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Jun
2015

New terms of engagement

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There was a time, not long ago, during which luxury brands could expect Chinese consumers to ‘come and buy’, rather than ‘having to sell’ to them. The vast majority of people walking through the door were pretty sure that they were making a purchase just because they could and they had the cash. For the sales staff, their job was to some extent involved a simple demonstration and little persuasion.

One only has to look at year on year sales figures for luxury cars for example during 2010 and 2011 where records were broken to understand the situation. It wasn’t a case of shall I buy a Ferrari or a Bentley, but rather which model? The money was available and the future looked very bright for China’s wealthy classes.

Just like the global economic crisis, it would have been obvious to many that the stratospheric rise in sales couldn’t continue indefinitely and that in fact the government couldn’t let this happen either. Things had to slow down and they did, causing what appeared as a result to onlookers as a disaster. 20 to 30% growth disappeared only to be replaced with 7 to 8%! How would we all survive?

Slower spending patterns

Whether executives in luxury brands could or should have spotted the probability of changes in the economy due to government action, political changes or just the need to cool things is a different question, but what effect did it have on consumers and how did luxury brands react? Those who have some understanding of Chinese culture will know that saving money and having reserves is second nature, so as the economy slowed, so did spending. This didn’t and doesn’t mean that money has gone away, but greater time is now applied to making decisions, and more questions are asked along the way to making that decision.

The process of buying luxury for Chinese consumers is now about understanding what they are buying, and considering their choices in greater detail. We can see this in all categories as projected volumes are adjusted downwards, and brands have to invest more of their smaller budgets in understanding their existing consumers, while working very hard to find and engage new ones. The game has changed, and a new approach is required.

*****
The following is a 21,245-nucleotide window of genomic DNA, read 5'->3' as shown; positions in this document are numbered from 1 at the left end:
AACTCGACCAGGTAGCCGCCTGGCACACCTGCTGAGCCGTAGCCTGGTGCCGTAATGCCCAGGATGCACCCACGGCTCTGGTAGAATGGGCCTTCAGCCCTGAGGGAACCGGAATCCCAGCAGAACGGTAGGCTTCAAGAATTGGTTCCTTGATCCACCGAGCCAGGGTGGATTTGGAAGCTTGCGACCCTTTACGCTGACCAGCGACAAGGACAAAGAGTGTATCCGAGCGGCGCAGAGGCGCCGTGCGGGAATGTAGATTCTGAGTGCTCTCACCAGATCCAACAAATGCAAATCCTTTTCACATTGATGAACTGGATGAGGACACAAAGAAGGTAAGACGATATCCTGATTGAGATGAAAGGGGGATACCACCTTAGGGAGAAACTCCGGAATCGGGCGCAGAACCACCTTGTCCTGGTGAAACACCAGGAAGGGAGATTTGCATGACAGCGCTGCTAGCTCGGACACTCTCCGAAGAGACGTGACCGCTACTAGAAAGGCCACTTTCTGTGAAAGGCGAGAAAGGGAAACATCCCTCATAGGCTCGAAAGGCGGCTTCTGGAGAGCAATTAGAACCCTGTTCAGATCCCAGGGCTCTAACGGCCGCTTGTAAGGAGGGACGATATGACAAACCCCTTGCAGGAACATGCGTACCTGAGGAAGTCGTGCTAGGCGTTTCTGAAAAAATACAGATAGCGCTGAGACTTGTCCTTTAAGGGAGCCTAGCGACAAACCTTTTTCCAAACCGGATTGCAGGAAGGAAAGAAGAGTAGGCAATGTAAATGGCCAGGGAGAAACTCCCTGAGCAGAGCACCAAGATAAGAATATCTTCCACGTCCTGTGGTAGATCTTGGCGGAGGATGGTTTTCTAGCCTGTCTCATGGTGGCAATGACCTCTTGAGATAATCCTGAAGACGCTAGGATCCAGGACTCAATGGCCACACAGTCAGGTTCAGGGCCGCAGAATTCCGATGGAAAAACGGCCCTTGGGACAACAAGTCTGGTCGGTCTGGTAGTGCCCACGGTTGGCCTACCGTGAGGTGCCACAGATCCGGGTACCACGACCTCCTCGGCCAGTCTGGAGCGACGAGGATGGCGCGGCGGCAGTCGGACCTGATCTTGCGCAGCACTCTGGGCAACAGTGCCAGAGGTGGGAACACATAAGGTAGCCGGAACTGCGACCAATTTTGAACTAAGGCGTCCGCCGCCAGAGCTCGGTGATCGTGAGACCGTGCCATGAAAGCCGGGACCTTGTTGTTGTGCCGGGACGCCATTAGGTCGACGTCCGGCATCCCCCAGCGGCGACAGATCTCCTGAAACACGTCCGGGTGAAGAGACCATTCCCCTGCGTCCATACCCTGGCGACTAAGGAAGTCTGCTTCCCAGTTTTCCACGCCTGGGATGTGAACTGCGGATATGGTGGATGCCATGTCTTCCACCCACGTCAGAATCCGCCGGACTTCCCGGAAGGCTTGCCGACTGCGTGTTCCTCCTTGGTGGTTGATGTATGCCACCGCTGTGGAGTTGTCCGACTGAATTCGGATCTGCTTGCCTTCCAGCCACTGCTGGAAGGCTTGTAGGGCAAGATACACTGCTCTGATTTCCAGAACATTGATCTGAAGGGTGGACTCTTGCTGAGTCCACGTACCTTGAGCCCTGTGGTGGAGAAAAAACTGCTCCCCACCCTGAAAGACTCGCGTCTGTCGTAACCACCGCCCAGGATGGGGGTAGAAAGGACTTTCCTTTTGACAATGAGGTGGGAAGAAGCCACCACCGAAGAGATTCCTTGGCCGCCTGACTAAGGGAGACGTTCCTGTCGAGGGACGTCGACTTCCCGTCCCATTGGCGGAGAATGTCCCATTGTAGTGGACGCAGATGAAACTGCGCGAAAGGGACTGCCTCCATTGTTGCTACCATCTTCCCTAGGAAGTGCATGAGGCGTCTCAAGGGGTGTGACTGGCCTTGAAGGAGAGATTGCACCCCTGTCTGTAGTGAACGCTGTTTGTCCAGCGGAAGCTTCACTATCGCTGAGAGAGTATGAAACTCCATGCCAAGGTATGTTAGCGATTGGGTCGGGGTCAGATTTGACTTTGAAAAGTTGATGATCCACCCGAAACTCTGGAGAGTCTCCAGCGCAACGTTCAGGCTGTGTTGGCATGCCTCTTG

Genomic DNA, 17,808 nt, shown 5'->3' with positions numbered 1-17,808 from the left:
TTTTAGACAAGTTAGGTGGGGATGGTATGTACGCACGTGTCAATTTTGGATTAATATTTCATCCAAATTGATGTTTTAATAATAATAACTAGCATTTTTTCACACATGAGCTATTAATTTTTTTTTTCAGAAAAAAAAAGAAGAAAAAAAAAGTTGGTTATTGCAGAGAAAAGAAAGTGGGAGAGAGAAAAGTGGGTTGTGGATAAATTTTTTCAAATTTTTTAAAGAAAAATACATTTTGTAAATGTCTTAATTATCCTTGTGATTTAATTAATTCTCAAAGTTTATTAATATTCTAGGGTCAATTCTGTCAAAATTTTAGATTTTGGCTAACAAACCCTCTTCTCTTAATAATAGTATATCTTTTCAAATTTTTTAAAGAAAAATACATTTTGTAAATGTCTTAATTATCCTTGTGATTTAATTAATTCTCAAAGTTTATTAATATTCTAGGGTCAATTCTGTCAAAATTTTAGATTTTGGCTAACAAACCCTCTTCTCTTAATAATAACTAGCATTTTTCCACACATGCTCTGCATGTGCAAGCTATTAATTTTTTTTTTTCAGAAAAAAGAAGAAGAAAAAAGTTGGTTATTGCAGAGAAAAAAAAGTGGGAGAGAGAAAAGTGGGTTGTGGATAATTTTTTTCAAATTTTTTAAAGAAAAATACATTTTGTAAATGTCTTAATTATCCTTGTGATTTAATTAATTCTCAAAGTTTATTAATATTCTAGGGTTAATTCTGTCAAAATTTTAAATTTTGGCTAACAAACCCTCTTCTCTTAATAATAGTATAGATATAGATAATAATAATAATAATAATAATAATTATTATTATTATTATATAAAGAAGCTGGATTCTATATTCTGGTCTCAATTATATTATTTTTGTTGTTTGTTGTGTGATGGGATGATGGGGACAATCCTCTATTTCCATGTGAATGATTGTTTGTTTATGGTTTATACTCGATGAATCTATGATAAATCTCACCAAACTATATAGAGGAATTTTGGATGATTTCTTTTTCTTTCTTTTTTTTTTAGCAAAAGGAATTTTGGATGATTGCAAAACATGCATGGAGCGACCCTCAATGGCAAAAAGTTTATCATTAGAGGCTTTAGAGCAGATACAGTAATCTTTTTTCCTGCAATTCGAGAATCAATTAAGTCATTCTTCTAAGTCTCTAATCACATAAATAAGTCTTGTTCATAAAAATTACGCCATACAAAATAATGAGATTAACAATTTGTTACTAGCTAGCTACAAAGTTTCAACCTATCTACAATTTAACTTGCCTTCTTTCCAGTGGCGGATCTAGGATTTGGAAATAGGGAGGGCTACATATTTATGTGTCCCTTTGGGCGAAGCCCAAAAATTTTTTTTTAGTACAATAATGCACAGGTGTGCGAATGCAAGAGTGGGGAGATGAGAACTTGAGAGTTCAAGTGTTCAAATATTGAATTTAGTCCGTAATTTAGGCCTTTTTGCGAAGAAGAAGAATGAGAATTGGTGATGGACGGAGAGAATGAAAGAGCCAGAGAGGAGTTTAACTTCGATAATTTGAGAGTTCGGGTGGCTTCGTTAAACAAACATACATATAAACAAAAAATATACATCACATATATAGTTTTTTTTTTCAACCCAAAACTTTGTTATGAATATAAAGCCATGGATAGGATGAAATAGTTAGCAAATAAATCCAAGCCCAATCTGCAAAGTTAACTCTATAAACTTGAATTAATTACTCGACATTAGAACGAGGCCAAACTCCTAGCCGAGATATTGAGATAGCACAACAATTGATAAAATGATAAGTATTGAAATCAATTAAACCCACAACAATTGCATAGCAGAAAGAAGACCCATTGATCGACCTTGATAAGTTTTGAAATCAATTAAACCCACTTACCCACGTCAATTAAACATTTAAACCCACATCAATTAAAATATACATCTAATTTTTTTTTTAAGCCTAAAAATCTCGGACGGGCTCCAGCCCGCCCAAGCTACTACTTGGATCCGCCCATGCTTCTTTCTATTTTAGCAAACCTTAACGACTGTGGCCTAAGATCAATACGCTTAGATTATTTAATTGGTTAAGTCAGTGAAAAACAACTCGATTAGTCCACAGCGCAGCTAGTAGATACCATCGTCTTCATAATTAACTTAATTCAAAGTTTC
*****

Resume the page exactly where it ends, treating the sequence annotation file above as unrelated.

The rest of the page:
What do the new terms of engagement mean?

The change in consumer attitude and their spending patterns presents both a challenge and an opportunity for all luxury brands. The ever-evolving market has been a constant variable for those brands already operating here, and they are used to a level of flux that isn’t seen in Europe and the US, but this most recent change has been a real shockwave has been significant. Handle it well and they will come out the other side better than some of their competitors, but fail to do so and they will fall behind. For the brands planning to enter the market, then their opportunity is the other brands loss. Their issue is also handling it well, particularly with a limited knowledge of what went before.

First thing on the list for any brand currently is to establish or reinforce their position and brand values. This requirement is a necessity for those here or those planning their arrival. Consumers are now filtering out brands they want an association with, and those that don’t meet the grade will be dropped. China is pretty cutthroat so even establish brands need to be aware that their status is potentially at risk, and not to assume that loyalty is guaranteed.

The upside for newcomer brands to China is that as consumer’s attitudes have matured, they have started to look for new things to fill their lives, but their approach is different from that of the past. They want to see that brands have heritage, a solid base of international customers and hooks that they themselves can connect into. By hooks, I mean attributes that add to their lives in China and have a Chinese essence. During the major growth period of luxury in China, consumers craved the cache that international brands brought them, but now brand values must fit the needs of the Chinese world citizen.

Adding the relevance

So for luxury brands wanting to sell in China, or in fact to sell to Chinese overseas, the advice is to make yourself relevant to the new Chinese consumer, who is the old one but more educated and pragmatic. Culturally we must accept that they are quite different to other nationalities, and it’s the small differences the brand introduces that will win their hearts and minds.

Tell them why they should trust and select you, and keep on telling them. This is not a new adage but the how and the when have changed.

Connect your brand to their lives in some context, whether it’s through your heritage, your design or materials, and make the connection clear. They are looking for hooks, so give them some.

Don’t assume they will know your name, your position and values or your fame elsewhere in the world. A common mistake made by everyone, so clearly state what maybe obvious to you and consumers elsewhere in the world.

These consumers still have money, and are now more considerate in their spending patterns, so don’t ignore this fact. They can take you or leave you, and they will, depending on how well you connect. The past mass purchasing period of luxury is over in China, and a new one of filtering and selection has begun. Brands that were once the darlings of the Chinese consumer are at risk, and those late to the party still have a chance of entry, its just about adapting to the new terms of engagement.


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